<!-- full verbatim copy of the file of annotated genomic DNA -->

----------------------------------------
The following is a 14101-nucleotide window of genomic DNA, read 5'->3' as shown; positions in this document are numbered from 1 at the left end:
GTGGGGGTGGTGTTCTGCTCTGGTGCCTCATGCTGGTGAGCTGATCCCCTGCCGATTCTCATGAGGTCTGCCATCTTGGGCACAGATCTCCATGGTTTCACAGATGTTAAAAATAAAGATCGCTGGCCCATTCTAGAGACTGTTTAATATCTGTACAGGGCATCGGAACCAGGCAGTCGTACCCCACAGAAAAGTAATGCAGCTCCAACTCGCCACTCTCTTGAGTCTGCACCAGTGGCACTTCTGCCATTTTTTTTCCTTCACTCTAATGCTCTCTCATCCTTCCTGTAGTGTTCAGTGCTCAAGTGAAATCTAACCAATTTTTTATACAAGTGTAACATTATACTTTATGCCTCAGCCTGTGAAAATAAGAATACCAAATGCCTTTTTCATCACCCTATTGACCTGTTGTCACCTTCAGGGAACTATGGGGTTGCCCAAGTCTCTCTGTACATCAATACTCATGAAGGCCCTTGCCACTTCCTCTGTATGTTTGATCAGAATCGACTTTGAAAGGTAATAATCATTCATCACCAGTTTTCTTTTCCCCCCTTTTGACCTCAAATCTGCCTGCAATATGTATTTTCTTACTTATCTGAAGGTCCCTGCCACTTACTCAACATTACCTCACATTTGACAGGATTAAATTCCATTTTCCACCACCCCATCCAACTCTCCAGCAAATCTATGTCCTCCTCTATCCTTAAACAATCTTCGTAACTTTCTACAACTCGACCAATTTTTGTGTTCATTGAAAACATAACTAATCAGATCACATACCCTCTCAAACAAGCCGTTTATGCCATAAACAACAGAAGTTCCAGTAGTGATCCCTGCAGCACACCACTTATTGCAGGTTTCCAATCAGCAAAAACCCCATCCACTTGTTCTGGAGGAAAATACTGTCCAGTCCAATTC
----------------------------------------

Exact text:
The following is a 14101-nucleotide window of genomic DNA, read 5'->3' as shown; positions in this document are numbered from 1 at the left end:
GTGGGGGTGGTGTTCTGCTCTGGTGCCTCATGCTGGTGAGCTGATCCCCTGCCGATTCTCATGAGGTCTGCCATCTTGGGCACAGATCTCCATGGTTTCACAGATGTTAAAAATAAAGATCGCTGGCCCATTCTAGAGACTGTTTAATATCTGTACAGGGCATCGGAACCAGGCAGTCGTACCCCACAGAAAAGTAATGCAGCTCCAACTCGCCACTCTCTTGAGTCTGCACCAGTGGCACTTCTGCCATTTTTTTTCCTTCACTCTAATGCTCTCTCATCCTTCCTGTAGTGTTCAGTGCTCAAGTGAAATCTAACCAATTTTTTATACAAGTGTAACATTATACTTTATGCCTCAGCCTGTGAAAATAAGAATACCAAATGCCTTTTTCATCACCCTATTGACCTGTTGTCACCTTCAGGGAACTATGGGGTTGCCCAAGTCTCTCTGTACATCAATACTCATGAAGGCCCTTGCCACTTCCTCTGTATGTTTGATCAGAATCGACTTTGAAAGGTAATAATCATTCATCACCAGTTTTCTTTTCCCCCCTTTTGACCTCAAATCTGCCTGCAATATGTATTTTCTTACTTATCTGAAGGTCCCTGCCACTTACTCAACATTACCTCACATTTGACAGGATTAAATTCCATTTTCCACCACCCCATCCAACTCTCCAGCAAATCTATGTCCTCCTCTATCCTTAAACAATCTTCGTAACTTTCTACAACTCGACCAATTTTTGTGTTCATTGAAAACATAACTAATCAGATCACATACCCTCTCAAACAAGCCGTTTATGCCATAAACAACAGAAGTTCCAGTAGTGATCCCTGCAGCACACCACTTATTGCAGGTTTCCAATCAGCAAAAACCCCATCCACTTGTTCTGGAGGAAAATACTGTCCAGTCCAATTC